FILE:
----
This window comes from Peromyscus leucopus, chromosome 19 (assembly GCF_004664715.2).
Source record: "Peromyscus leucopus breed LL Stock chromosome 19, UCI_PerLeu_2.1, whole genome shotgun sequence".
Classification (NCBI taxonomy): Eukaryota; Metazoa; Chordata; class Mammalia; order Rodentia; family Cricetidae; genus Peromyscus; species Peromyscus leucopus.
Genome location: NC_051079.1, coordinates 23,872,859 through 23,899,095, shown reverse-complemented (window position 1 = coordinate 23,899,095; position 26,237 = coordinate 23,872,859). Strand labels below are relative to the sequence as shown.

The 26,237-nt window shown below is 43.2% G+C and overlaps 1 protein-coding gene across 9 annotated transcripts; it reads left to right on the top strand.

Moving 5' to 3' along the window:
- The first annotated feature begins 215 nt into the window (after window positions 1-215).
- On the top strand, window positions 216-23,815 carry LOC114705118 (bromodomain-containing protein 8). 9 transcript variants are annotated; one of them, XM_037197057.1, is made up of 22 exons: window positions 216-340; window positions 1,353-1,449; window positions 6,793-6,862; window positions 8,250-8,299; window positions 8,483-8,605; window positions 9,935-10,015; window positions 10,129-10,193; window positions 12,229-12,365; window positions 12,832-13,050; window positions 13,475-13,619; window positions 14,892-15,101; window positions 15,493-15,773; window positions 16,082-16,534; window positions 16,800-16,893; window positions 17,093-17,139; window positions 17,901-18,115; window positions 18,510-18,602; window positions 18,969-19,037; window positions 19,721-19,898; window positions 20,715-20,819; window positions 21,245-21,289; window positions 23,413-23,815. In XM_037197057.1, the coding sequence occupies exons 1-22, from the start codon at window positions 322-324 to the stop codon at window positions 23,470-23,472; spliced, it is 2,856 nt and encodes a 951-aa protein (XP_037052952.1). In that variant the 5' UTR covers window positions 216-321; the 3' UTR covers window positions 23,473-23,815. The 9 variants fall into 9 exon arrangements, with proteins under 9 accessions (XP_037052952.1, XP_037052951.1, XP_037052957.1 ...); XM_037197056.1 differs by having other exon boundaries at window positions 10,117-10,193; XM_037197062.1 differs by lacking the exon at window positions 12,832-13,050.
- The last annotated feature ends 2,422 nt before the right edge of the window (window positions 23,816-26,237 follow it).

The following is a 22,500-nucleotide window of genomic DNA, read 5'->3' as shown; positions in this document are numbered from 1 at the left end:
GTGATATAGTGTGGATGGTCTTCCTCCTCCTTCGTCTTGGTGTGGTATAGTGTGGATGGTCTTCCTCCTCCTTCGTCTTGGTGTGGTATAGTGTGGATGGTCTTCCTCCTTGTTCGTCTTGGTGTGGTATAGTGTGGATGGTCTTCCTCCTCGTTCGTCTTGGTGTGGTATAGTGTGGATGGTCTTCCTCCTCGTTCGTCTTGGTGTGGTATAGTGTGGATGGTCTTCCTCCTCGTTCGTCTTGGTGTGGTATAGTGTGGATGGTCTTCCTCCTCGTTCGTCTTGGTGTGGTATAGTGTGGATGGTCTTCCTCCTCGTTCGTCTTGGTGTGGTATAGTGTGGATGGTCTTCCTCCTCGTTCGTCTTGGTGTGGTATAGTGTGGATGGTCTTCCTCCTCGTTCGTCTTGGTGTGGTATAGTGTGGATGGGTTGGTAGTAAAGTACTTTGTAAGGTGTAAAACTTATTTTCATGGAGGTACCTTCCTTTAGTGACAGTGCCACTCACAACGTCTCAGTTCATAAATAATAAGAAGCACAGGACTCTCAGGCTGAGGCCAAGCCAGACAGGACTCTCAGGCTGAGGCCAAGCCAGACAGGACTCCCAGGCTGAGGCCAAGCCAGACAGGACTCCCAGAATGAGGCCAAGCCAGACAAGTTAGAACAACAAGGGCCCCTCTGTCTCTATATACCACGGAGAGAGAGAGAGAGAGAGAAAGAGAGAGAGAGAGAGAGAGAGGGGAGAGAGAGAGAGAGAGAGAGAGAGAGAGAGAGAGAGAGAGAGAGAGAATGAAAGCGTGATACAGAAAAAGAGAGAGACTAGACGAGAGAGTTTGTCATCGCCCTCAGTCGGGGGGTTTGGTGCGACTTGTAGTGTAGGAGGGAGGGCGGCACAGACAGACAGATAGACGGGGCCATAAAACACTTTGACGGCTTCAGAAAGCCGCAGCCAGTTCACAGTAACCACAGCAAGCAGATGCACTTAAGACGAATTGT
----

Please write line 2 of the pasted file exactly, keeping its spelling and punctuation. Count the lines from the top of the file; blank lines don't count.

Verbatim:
Source record: "Peromyscus leucopus breed LL Stock chromosome 19, UCI_PerLeu_2.1, whole genome shotgun sequence".